- When Krispy Kreme opens in a new town , they begin by giving away thousands of donuts . Of course , the people most likely to show up for a free hot donut are those who have heard the legend of Krispy Kreme and are delighted that they’re finally in town . These sneezers are quick to tell their friends , sell their friends , even drag their friends to a store . And that’s where the second phase kicks in . Krispy Kreme is obsessed with dominating the donut conversation . Once they’ve opened their flagship stores in an area , they rush to do deals with gas stations , coffee shops , and delis . The goal ? To make it easy for someone to stumble onto the product . They start with people who will drive twenty miles , and finish with people too lazy to cross the street .
- Il nostro mvp si deve vendere da solo e deve essere fatto per gli innovators. Una volta che questo passaggio è compiuto possiamo iniziare ad andare noi in contro al resto del mercato
- In other words , find the market niche first , and then make the remarkable product – not the other way around .
- And then the card says , “ If you have any comments at all about the store , please call me at home . ” And it lists the owner’s home phone number . People who visit , notice . People who work there realize that the customers are noticing . It’s all very remarkable . Stand in the store for twenty minutes , and you’re sure to hear one customer mention the cards to another . If every store owner did this , it probably wouldn’t work . But because it’s so unusual , the customers take notice and the staff is on alert .
- Come momenti che contano
- ￼If someone in your organization is charged with creating a new Purple Cow , leave them alone ! Don’t use internal reviews and usability testing to figure out if the new product is as good as what you’ve got now . Instead , pick the right maverick and get out of the way
- The four steps , then , are these : Get permission from people you impressed the first time . Not permission to spam them or sell them leftovers or squeeze extra margins from them . Permission to alert them the next time you might have another Cow . Work with the sneezers in that audience to make it easier for them to help your idea cross the chasm . Give them the tools ( and the story ) they’ll need to sell your idea to a wider audience . Once you’ve crossed the line from remarkable to profitable business , let a different team milk it . Productize your services , servicize your products , let a thousand variations bloom . But don’t believe your own press releases . This is the inevitable downward slide to commodity . Milk it for all it’s worth , and fast . Reinvest . Do it again . With a vengeance . Launch another Purple Cow ( to the same audience ) . Fail and fail and fail again . Assume that what was remarkable last time won’t be remarkable this time .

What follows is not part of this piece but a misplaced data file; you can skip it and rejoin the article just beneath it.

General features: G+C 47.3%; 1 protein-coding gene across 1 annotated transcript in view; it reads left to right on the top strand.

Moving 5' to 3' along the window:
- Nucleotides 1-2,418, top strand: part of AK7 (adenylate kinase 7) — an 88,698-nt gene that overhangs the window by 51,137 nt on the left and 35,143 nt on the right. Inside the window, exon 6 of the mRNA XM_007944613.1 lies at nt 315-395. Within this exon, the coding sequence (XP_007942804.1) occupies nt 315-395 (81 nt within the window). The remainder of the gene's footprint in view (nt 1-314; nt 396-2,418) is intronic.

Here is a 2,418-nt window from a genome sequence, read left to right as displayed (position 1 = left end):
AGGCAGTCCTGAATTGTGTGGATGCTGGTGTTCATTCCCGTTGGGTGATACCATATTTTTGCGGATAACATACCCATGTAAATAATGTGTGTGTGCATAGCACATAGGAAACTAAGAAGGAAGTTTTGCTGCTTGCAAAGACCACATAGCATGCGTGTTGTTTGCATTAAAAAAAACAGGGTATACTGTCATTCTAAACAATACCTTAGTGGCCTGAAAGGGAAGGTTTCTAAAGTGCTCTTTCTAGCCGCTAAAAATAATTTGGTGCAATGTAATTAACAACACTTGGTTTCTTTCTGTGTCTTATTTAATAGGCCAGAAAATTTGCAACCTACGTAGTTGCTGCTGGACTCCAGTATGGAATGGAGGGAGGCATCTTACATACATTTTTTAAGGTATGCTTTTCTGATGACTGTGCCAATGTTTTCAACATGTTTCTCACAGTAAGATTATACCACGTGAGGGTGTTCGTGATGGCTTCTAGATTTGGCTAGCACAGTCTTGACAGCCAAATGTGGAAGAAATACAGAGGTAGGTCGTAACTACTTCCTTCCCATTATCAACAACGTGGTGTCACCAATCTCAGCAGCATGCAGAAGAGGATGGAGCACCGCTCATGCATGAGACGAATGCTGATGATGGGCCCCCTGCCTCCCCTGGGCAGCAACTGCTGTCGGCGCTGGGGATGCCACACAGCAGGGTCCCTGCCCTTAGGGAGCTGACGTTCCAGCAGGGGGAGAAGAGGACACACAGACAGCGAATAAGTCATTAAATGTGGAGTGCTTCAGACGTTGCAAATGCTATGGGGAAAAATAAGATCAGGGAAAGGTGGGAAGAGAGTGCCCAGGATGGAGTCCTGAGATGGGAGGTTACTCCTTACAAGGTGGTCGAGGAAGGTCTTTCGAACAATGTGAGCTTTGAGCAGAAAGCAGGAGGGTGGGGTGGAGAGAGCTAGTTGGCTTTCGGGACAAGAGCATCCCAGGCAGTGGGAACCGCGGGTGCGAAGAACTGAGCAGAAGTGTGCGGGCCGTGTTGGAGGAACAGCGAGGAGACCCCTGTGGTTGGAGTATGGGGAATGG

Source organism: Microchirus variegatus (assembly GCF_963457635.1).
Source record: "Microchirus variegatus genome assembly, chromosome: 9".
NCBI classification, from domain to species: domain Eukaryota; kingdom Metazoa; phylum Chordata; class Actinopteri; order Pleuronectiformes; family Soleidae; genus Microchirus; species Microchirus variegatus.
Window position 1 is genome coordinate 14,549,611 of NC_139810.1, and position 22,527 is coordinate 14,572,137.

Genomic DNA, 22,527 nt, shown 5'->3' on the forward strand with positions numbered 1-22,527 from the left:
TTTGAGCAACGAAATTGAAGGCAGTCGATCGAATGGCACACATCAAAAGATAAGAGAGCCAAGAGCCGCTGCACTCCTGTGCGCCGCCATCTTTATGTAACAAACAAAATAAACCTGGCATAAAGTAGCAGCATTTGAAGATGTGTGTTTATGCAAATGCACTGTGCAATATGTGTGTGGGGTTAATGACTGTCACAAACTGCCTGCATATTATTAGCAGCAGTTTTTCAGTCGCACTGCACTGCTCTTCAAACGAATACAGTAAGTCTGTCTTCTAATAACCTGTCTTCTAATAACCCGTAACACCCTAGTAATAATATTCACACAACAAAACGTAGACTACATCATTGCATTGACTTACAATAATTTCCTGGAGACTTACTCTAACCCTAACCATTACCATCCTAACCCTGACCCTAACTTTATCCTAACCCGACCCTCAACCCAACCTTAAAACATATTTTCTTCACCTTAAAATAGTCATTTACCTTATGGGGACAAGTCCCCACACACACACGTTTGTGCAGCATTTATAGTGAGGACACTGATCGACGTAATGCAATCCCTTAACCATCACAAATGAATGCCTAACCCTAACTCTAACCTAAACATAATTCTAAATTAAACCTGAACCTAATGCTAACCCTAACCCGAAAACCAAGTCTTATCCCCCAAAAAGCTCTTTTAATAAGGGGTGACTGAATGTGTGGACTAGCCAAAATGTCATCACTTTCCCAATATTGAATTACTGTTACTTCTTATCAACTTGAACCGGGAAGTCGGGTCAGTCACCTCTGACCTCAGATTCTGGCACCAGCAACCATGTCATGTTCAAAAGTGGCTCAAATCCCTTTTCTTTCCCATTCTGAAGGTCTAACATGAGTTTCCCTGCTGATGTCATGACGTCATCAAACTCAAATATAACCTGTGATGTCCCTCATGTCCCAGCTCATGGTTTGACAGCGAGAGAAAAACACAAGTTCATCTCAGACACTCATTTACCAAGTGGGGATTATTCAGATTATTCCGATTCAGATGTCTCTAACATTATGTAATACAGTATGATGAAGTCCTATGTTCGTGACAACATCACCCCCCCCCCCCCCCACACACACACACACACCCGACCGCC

- The new CEO of Best Buy , Brad Anderson , is a brilliant strategist . He’s got a sharp eye for the key moments in the evolution of his company . He said , “ Instead of selling what we wanted to sell , we sold what people wanted us to sell , and then figured out how to make money doing it . Every time we talked to our customers , they wanted us to follow the path that turned out to be the hardest possible path we could follow . And every time , that path was the right path . ”
- ￼Remarkable isn’t always about changing the biggest machine in your factory . It can be the way you answer the phone , launch a new brand , or price a revision to your software . Getting in the habit of doing the “ unsafe ” thing every time you have the opportunity is the best way to learn to project – you get practice at seeing what’s working and what’s not .
- Remember , it’s not about being weird . It’s about being irresistible to a tiny group of easily reached sneezers with otaku .
- Lottery tickets offer low investment and a big win . When the jackpot hits record levels ( $ 100 million is remarkable money , even to a millionaire ) , ticket sales go up exponentially . Ironically , the odds of winning are even worse than usual , so buying when there’s a $ 20 million jackpot is the smarter of two dumb choices . So why do sales go up ? Because the remarkable nature of the larger jackpot gets people talking about it and dreaming about winning .
- Explore the limits . What if you’re the cheapest , the fastest , the slowest , the hottest , the coldest , the easiest , the most efficient , the loudest , the most hated , the copycat , the outsider , the hardest , the oldest , the newest , the … most ! If there’s a limit , you should ( must ) test it .
- ￼Build and use a permission asset . Once you have the ability to talk directly to your most loyal customers , it gets much easier to develop and sell amazing things . Without the filters of advertising , wholesalers , and retailers , you can create products that are far more remarkable